I am just now home from a weekend in Stockton attending a Society of Women Engineer's conference. It's a 90-105 min drive depending on traffic. Two things happened this weekend which came together to me on the drive back.
I am fortunate in my life to have many young women who are very dear to me. I know most of them through Girl Scouts - as members of the legendary Troop 757, or as aides at Peninsula Day Camp or because I was their Gold Award adviser. When one of them reaches out to me, I respond as fast as I can. One is currently a student at the University of California San Diego (UCSD). You may have heard that there was an incident that brought up questions of racial understanding. My friend called because she's been in a group which has always been able to talk about things and suddenly they are polarized. She is confused and disappointed. She is wonderful and wants to deal directly with this situation. We talked a while about why people react so strongly, about race and even about gender. She had some ideas and I made some suggestions. I'm forcing my very tired self to write this entry for her.
Today is Purim, the Jewish Holiday that celebrates the Jews escaping a death sentence in Persia. It's one of my favorites partly because it's subtitle is the "Festival of Esther." She was a queen who saved her people and I always relate to that. But I missed our congregation's Purim Spiel because I was at the conference. I recently learned that there is a major SWE meeting being scheduled for Sept 18. Upon hearing the date, I whipped out my calendar and found it was Yom Kippur.
At our business meeting this morning, I brought up this conflict. I found as I spoke I was getting more impassioned. I said that SWE is organization that has diversity in its mission and was quite upset by this conflict and that nobody checked or addressed it. I explained it is the holiest day of the Jewish year. The event coordinator pointed out that the weekend was chosen because of a large event that the committee felt would attract people. There were some comments along the lines of "there are only so many weekends" and Kwanzaa was tossed out as an example. I asked would they schedule on Easter and was told that a partner organization actually had. The discussion then evolved into one about the attraction of the external event, why people attend this particular SWE event and how changes in our organizational structure had removed the primary reason that began this event.
Eventually, it was agreed to do a survey. The coordinator was most appropriately upset because all of her hard work was potentially being wasted. I tried to apologize for causing her stress. BUT, I was still upset. Not for the first time in the past year, I questioned why I give so much of my time, energy and yes money, to supporting this organization. Don't get me wrong, I love SWE, I really love a lot of the women I know. There are many who, when they reach out, I respond rapidly. But these "small" things add up.
Driving home alone, I started analyzing my responses. I realize I do not feel anger that they scheduled on Yom Kippur, as I would have years ago. Instead, I feel alone and marginalized. When I first learned about the conflict, I contacted a diversity advocate friend of another ethnicity and asked "are there so few Jews in SWE that we don't matter?" I was not the only Jew in the room and the other of whom I'm aware was quite supportive. But nobody, nobody else acknowledged that this was anything except my problem. Nobody said, "I'm sorry this situation has arisen" or "we didn't know the importance" or even "you have a point." The conversation went rather rapidly into (a more comfortable?) discussion of the value of the external attraction and the event itself. Quite frankly, I left disappointed at the lack of sensitivity - in an organization that has in its mission statement "the value of diversity."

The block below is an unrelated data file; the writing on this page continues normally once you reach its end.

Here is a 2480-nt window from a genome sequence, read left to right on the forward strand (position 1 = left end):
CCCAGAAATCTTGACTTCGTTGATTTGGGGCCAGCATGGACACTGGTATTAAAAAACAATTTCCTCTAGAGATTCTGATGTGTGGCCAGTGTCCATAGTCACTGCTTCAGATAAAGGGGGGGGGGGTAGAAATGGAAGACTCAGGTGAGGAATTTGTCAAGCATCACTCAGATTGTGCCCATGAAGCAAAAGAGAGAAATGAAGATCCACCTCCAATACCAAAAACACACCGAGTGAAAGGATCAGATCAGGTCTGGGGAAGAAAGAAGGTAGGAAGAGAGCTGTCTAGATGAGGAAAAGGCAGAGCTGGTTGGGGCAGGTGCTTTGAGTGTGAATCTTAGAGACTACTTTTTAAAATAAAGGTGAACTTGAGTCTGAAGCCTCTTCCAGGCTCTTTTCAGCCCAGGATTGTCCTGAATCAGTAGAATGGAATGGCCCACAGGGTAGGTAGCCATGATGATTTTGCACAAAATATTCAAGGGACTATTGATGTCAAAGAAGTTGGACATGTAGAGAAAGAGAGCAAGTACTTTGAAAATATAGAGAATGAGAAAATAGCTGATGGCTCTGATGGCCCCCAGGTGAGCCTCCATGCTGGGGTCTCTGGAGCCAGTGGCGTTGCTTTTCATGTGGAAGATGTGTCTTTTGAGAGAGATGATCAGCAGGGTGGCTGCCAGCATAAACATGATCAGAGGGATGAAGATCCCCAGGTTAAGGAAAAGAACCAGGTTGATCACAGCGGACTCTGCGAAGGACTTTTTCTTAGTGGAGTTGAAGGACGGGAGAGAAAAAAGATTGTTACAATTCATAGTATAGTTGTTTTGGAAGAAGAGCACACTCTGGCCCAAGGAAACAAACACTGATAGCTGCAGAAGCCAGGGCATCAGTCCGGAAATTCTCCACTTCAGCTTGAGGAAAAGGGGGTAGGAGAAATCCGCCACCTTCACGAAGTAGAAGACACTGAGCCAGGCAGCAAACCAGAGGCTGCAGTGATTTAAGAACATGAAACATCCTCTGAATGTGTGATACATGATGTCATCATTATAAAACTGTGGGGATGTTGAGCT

And then, I had an "aha". This is probably what is affecting the dialogue at UCSD. Those who are the "other" are upset about an incident that showed lack of sensitivity. They are having a hard time moving on to dialogue because nobody has said (or they haven't heard) "you have a point." I gave my young friend advice that was along those lines but not quite so direct. I need to call her back.
Now, if you're still reading, you might be wondering about the title of this post. When I drive more than an hour by myself, I have certain road trip CDs that I play. One of my favorite singers, who still performs, whom I still love, is a folksinger/song writer from New England in the sixties, Tom Rush. This weekend I was playing the double CD of Merrimack County and Ladies Love Outlaws. About the point I crossed the Altamont Pass (with the HP1000 controlled windmills!) and I was torn between coming straight home and pulling over to take pictures, Tom and I started singing Guy Clark's song, Desperados Waiting for a Train. It's an ode to a man who befriended a boy and how one grew old as the other grew up. "He's a drifter, a driller of oil wells, He's an old school man of the world" At seventy, the older man wonders, "Lord, why has every well I've drilled gone dry?" The full song reminds me of the death of my father two years ago at 90 and I tear up. But today, after this morning's meeting, at sixty-two myself, I wondered if my metaphorically drilled wells were going dry and yes, sleep deprived, disappointed and missing home, I cried.
It's a couple of hours later. I've hugged my husband and my cats and had lunch. Shortly, I'm heading out to a baby shower given by two more of those dear young women for a third of them. I realize still have some wells flowing.
© 2010 Esther A. Heller